3. I didn’t really think that video iPods were going to happen for the very reasons Steve articulated. Watching movies is not a very mobile experience.

    But I can see why this might make sense in terms of strategy.

    Every few months, if not weeks, there needs to be a reason to buy new iPods, and download the latest iTunes.

    Podcasts don’t make Apple money yet, and I’m skeptical they’ll make much money every. But jumping on that bandwagon led to lots and lots of iTunes downloads, and having iPods be Podcast-ready adds to the perception at least that you’d better buy an iPod rather than a competing player or you might be left in the cold.

    For that reason alone, it seems playing small bits of video on an iPod makes sense.

    The real channel they are setting up is Video > iTunes for the living room.

    In the short term they generate buzz, work the bugs out of the model, and sell a few more iPods this Christmas.

  4. Music videos are ok and all, but there aren’t a lot of people that will run out and buy a “video” iPod just for that capability. Now if some TV shows were available, plus you could play any QuickTime content, etc, that would be different. We’ll just have to wait a few months to see what Steve has up his sleeve. I’m sure there is more to it than just music videos…

  5. why does apple selling videos = video ipod? unless we get an ipod with a screen like the psp, who wants to watch content on a 2″ screen?

    now if apple wants to sell me a movie for $10, with a good idea on distribution (iTorrent anyone?), then I might just have to get another harddrive.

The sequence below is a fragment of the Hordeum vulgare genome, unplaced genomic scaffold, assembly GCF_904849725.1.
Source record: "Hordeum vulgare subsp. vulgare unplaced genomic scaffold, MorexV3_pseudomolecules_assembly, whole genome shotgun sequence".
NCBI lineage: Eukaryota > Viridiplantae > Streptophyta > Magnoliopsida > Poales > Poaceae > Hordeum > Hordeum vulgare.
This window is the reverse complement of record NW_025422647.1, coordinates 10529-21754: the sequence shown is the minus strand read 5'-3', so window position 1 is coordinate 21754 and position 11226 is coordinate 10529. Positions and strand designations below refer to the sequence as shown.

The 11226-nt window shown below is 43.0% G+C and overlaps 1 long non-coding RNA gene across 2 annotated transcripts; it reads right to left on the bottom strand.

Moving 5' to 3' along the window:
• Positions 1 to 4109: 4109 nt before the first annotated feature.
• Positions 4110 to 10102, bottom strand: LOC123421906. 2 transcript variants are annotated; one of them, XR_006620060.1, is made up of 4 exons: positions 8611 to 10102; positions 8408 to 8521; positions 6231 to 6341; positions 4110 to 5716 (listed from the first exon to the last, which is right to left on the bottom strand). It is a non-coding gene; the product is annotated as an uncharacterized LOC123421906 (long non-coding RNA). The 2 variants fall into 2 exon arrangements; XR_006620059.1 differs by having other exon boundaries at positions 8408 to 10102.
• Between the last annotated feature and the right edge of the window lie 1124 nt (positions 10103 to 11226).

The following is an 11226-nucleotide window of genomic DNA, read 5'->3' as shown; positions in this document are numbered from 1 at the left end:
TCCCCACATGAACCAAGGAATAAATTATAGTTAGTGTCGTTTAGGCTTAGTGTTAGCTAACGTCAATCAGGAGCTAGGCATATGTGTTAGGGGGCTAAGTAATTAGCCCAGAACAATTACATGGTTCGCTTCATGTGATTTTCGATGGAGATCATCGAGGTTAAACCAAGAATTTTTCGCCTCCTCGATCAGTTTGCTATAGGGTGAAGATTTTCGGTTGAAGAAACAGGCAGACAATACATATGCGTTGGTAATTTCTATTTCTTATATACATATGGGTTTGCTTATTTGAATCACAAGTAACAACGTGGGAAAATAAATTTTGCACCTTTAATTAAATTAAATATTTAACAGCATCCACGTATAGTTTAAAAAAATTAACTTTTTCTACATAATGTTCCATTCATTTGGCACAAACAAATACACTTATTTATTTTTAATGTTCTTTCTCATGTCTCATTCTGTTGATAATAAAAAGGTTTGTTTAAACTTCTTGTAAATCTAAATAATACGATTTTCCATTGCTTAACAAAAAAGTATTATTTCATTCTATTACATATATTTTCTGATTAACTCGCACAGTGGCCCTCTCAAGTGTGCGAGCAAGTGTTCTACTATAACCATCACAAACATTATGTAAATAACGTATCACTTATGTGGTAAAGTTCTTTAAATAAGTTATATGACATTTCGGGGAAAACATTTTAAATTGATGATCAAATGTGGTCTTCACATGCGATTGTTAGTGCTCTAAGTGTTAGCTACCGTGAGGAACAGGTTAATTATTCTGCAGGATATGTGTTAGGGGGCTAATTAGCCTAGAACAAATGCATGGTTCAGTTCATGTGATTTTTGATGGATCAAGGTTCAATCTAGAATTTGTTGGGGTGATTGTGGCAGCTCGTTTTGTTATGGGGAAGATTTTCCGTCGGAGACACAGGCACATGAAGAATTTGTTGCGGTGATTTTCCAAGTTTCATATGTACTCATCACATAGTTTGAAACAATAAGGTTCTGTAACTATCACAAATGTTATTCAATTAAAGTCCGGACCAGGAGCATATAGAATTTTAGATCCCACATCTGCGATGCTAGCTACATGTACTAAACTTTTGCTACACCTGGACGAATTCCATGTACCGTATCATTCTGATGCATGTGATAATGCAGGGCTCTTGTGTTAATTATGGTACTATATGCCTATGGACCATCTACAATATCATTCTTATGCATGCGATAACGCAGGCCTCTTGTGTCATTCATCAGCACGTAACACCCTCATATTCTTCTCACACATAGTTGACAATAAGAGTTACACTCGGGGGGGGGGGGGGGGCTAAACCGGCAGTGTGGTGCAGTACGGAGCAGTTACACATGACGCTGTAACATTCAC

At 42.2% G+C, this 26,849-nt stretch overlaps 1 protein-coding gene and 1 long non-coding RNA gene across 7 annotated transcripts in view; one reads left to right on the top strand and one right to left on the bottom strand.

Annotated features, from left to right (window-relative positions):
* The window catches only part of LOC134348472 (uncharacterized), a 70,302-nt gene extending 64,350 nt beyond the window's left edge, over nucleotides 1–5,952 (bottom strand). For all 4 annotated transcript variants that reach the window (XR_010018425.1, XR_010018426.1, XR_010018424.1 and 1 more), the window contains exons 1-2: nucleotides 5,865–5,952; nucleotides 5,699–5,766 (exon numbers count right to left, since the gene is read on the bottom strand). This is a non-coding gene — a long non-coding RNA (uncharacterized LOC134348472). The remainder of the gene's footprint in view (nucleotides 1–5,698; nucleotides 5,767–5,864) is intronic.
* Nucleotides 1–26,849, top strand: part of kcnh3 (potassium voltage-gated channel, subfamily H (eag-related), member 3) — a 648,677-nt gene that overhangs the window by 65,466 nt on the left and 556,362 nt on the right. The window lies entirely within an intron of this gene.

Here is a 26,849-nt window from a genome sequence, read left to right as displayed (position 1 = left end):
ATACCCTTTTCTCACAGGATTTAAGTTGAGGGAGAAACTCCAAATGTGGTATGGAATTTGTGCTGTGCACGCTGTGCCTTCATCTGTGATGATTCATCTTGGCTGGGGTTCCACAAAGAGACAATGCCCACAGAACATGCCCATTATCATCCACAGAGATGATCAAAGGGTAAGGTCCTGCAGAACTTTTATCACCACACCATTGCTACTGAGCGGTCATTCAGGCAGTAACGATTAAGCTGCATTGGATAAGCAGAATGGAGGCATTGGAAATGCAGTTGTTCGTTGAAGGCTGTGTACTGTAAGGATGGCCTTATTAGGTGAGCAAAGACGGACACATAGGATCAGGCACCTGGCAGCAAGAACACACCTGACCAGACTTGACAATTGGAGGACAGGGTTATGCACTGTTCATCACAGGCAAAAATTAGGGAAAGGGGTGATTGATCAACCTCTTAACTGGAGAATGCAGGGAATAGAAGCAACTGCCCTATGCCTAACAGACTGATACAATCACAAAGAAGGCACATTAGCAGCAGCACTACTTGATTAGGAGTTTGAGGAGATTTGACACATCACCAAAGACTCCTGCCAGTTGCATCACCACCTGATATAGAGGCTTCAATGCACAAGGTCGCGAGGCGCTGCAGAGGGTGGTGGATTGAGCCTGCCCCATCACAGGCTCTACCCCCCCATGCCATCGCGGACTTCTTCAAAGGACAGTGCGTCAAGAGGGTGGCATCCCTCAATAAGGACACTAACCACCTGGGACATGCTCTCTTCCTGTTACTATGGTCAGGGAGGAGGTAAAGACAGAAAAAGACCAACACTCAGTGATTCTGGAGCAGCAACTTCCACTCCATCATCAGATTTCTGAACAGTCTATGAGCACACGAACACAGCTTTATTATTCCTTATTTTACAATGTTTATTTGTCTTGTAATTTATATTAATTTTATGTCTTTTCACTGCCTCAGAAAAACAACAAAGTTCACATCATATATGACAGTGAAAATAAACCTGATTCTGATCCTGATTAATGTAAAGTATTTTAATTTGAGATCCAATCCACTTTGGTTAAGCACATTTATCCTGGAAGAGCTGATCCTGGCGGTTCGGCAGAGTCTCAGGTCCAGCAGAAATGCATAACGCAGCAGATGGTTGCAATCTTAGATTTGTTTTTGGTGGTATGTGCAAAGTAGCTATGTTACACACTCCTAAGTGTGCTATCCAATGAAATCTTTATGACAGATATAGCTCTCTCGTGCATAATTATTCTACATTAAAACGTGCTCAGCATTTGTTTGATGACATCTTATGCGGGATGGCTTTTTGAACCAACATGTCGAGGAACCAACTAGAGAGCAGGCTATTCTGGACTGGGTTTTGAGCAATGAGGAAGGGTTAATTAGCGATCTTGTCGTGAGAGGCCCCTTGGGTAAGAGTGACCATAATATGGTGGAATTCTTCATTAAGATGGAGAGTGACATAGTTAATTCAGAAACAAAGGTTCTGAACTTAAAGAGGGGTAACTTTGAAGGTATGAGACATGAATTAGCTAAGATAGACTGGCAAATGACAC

mw=trade…I’ll gladly trade going to the video store to buy dvds if I can instead buy and download them online.

  6. What other major additions could Apple possibly be holding out on before releasing iTunes 5.0? Podcasts were a great way to update it to 4.9 but beyond that, 5.0 has to have some major revisions in order to justify a whole integer version increase. While the current iTunes does have video capabilities, it’s management of those is quite poor, nearly nonexistent! The management of PodCasts is pretty weak IMHO, as well. I hope they allow for more customized arrangement and sorting, or even the ability to create categories and sub-categories.

  7. If anything…videos are just enhanced advertising. No video = less
    sales. Less sales = fewer stars.

    Someone chose to give the music more life with videos and it worked!

    Selling videos alone at iTunes would be interesting, in the model of
    songs. I’d give it a YEA! ” width=”19″ height=”19″ alt=”cool smile” style=”border:0;” />

    CT =====]———- Balancing STUFF ~~~ recoup?

  8. If Apple implements video as part of iTunes then they need this. You download a movie (or music video) that can play on you desktop at full resolution. When you load it to your video iPod it loads at reduced resolution to save space and processing power on the iPod. (no need to put a 20gB movie on a 2 inch screen). The same happens now with music, you can load it to your iPod at different sample rates to save space. This way you get a movie worth watching but one that is still transportable. A music video on a 2 in. screen is really no problem because you tend to watch it play against the music. It is just a background display. But a feature movie you need to see all the detail. I don’t see much value in watching these on an iPod.